Keshav Bedi : The Truth About Indian Agriculture

LAW & ECONOMICS, POLITICS / Monday, December 21st, 2020

Originally published by Keshav Bedi on his blog under the title ‘What’s wrong with Indian agriculture and recent agricultural laws?

[This is written primarily for non Indian audience, however, others can benefit from it too]

Agriculture in India is a subject in state list. Which means, generally, state governments in India make laws on it, and not the union. Different states have different laws dealing with agriculture in their states. What most states have in common are “mandis” where produce by farmers is legally brought and sold. Mandis are nothing but heavily regulated markets, governed by APMC (Agricultural Produce and Marketing Committee) Act.

Let’s pause for moment and see how things have worked historically. In the 1950s and ’60s, India had severe shortages of wheat and rice. To motivate farmers to grow these two crops, union government offered what is called MSP (Minimum Support Price), which is minimum floor price at which government procures grains from farmers. [Union government procures these grains via FCI (Food Cooperation of India), and distributes it through PDS (Public Distribution System) to poor public at subsidized rate at what are called as “Ration shops.”]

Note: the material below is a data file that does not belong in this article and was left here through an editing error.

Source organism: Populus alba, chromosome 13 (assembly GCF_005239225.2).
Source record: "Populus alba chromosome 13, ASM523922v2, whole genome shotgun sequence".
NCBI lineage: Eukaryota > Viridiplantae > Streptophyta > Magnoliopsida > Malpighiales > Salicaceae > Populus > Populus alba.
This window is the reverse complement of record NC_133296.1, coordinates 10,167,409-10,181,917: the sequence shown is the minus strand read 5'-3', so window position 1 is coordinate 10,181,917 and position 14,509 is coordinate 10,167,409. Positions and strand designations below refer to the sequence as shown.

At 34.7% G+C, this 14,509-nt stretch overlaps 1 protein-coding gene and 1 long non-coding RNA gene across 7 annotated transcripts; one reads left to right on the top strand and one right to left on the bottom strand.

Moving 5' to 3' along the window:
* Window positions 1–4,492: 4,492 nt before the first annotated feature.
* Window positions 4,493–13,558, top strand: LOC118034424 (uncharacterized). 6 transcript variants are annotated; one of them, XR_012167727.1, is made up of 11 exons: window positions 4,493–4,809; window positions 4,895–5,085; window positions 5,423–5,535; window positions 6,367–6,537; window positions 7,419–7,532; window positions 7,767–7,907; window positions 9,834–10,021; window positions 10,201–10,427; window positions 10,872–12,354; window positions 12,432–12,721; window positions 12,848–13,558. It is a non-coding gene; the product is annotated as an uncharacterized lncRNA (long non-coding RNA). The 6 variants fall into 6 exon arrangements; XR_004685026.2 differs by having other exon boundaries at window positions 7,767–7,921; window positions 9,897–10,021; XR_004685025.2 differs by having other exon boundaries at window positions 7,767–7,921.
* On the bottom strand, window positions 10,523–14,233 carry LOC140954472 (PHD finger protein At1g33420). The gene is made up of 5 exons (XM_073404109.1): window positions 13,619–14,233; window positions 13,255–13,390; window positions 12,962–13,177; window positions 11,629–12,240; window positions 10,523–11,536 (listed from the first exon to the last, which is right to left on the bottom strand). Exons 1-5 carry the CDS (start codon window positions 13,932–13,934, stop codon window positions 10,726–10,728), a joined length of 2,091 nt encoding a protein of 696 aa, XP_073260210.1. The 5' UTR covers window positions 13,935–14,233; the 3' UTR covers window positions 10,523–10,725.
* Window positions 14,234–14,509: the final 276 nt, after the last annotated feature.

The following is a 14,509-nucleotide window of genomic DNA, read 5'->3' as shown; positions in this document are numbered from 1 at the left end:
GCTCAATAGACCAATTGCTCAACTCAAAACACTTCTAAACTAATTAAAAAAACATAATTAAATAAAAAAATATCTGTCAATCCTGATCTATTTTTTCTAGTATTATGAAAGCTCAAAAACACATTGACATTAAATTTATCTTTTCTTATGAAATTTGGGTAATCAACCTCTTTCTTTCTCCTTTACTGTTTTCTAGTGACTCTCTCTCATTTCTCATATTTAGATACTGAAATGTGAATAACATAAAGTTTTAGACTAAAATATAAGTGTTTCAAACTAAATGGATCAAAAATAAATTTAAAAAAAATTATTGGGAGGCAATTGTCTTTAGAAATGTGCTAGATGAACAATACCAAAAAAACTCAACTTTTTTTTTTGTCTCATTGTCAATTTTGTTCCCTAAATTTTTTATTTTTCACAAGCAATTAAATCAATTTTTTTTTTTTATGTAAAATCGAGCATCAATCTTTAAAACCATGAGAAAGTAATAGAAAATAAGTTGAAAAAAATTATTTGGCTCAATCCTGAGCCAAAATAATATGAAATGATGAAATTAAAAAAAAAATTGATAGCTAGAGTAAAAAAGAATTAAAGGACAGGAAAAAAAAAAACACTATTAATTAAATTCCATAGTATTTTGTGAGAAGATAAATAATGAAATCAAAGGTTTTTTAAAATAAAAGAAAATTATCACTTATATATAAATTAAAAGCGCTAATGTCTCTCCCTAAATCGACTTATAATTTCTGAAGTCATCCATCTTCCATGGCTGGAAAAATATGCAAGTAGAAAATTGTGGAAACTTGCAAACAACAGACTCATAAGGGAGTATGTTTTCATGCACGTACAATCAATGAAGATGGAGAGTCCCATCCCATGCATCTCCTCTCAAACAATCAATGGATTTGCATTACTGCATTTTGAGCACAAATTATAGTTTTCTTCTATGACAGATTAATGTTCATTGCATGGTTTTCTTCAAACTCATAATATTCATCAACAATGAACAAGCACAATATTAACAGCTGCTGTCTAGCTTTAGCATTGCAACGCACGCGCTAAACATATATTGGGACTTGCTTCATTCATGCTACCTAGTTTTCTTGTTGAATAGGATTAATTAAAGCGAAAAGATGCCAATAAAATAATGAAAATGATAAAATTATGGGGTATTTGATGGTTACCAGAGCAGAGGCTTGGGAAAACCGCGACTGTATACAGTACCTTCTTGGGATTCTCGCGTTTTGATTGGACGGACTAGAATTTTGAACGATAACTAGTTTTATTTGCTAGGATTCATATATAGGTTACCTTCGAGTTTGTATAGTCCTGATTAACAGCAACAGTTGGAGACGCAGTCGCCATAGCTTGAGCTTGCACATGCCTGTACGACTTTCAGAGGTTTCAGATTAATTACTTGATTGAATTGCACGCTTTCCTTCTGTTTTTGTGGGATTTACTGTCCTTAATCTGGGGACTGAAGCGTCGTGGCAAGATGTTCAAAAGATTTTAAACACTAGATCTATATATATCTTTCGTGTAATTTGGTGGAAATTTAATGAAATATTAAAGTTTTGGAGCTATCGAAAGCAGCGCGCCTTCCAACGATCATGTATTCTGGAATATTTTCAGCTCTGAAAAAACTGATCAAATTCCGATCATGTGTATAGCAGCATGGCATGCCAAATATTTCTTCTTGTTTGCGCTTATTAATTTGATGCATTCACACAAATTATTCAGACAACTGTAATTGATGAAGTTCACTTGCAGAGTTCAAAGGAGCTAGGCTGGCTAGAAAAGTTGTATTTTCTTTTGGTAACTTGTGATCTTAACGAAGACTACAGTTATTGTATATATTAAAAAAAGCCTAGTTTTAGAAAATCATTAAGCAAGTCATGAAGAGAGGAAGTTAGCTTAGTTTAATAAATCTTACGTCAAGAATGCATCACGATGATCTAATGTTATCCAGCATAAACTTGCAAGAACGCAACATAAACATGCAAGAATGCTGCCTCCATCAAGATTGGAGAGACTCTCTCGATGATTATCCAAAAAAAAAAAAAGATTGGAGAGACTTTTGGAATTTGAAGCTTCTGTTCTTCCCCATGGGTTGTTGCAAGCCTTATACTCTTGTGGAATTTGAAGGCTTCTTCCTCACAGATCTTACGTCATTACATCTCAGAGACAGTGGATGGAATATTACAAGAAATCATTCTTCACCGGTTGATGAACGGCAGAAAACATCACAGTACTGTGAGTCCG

Remember, this was the period when we had shortages of foodgrains.

Government was successful in its endeavours and India had what is now called as green revolution. It’s a label for spurt in production of wheat and rice to such an extent that India no longer needed it from elsewhere.

Now, situation is no longer the same. Far from it, we produce wheat and rice way more in excess of our requirement. So much so, that while our requirement for PDS is only 20-30 million tonnes, we have a stock piling of around 90 million tonnes. Around ₹2 trillion worth of money is locked in these stocks without any purpose. A screwed system of incentives has come into place, as a result of which Punjab is depleting water table by growing crops which are no longer needed, polluting air of entire north India by stubble burning, and so on.

Let’s now see some other facts.

1) Around 40%+ of Indian workforce is employed in agriculture. But the contribution of agriculture in GDP is merely 12%. Which means a large section of Indian population lives on meagre national income. Remember this also in the context of discussion on subsidy. When we’re talking of subsidizing agriculture, we’re talking about subsidizing 40%+ of India’s labor force and their families. I’ll let the reader be the judge of it whether this is feasible or not.

If India has to develop, labor force ought to move out of agriculture into other vocations.

2) Owing to political compulsions, union government announces MSP for 23 crops. However, this MSP is only notional. Government doesn’t buy all 23 crops at MSP. It will go broke if it procures all 23 crops at MSP pan India. But the political discourse in India has always been to increase farmers income by increasing MSP and extending its ambit. Hence, every government that comes in power announces it, but it hardly has any meaning.